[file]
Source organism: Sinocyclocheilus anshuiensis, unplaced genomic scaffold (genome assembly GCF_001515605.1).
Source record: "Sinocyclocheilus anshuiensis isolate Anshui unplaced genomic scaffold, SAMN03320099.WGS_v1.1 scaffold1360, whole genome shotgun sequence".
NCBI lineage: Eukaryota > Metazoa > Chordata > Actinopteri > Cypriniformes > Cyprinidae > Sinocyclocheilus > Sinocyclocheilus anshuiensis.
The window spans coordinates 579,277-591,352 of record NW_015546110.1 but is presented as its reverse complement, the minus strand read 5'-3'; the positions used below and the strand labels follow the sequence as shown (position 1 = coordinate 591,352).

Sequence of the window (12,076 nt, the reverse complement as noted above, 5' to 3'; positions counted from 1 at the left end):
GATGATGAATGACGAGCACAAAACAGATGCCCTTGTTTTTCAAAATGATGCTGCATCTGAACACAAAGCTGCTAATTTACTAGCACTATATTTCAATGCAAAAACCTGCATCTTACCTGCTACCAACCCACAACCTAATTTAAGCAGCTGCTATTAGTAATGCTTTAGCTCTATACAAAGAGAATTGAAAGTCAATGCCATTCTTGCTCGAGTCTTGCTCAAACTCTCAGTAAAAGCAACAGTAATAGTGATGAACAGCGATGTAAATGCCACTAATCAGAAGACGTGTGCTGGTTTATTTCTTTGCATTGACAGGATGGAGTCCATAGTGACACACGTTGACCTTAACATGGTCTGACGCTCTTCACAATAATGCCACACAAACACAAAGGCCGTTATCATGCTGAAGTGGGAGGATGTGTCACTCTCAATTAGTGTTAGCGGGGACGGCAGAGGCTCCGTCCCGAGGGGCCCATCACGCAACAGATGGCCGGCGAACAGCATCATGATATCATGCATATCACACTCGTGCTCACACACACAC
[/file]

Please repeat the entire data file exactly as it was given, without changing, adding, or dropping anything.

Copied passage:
Source organism: Sinocyclocheilus anshuiensis, unplaced genomic scaffold (genome assembly GCF_001515605.1).
Source record: "Sinocyclocheilus anshuiensis isolate Anshui unplaced genomic scaffold, SAMN03320099.WGS_v1.1 scaffold1360, whole genome shotgun sequence".
NCBI lineage: Eukaryota > Metazoa > Chordata > Actinopteri > Cypriniformes > Cyprinidae > Sinocyclocheilus > Sinocyclocheilus anshuiensis.
The window spans coordinates 579,277-591,352 of record NW_015546110.1 but is presented as its reverse complement, the minus strand read 5'-3'; the positions used below and the strand labels follow the sequence as shown (position 1 = coordinate 591,352).

Sequence of the window (12,076 nt, the reverse complement as noted above, 5' to 3'; positions counted from 1 at the left end):
GATGATGAATGACGAGCACAAAACAGATGCCCTTGTTTTTCAAAATGATGCTGCATCTGAACACAAAGCTGCTAATTTACTAGCACTATATTTCAATGCAAAAACCTGCATCTTACCTGCTACCAACCCACAACCTAATTTAAGCAGCTGCTATTAGTAATGCTTTAGCTCTATACAAAGAGAATTGAAAGTCAATGCCATTCTTGCTCGAGTCTTGCTCAAACTCTCAGTAAAAGCAACAGTAATAGTGATGAACAGCGATGTAAATGCCACTAATCAGAAGACGTGTGCTGGTTTATTTCTTTGCATTGACAGGATGGAGTCCATAGTGACACACGTTGACCTTAACATGGTCTGACGCTCTTCACAATAATGCCACACAAACACAAAGGCCGTTATCATGCTGAAGTGGGAGGATGTGTCACTCTCAATTAGTGTTAGCGGGGACGGCAGAGGCTCCGTCCCGAGGGGCCCATCACGCAACAGATGGCCGGCGAACAGCATCATGATATCATGCATATCACACTCGTGCTCACACACACAC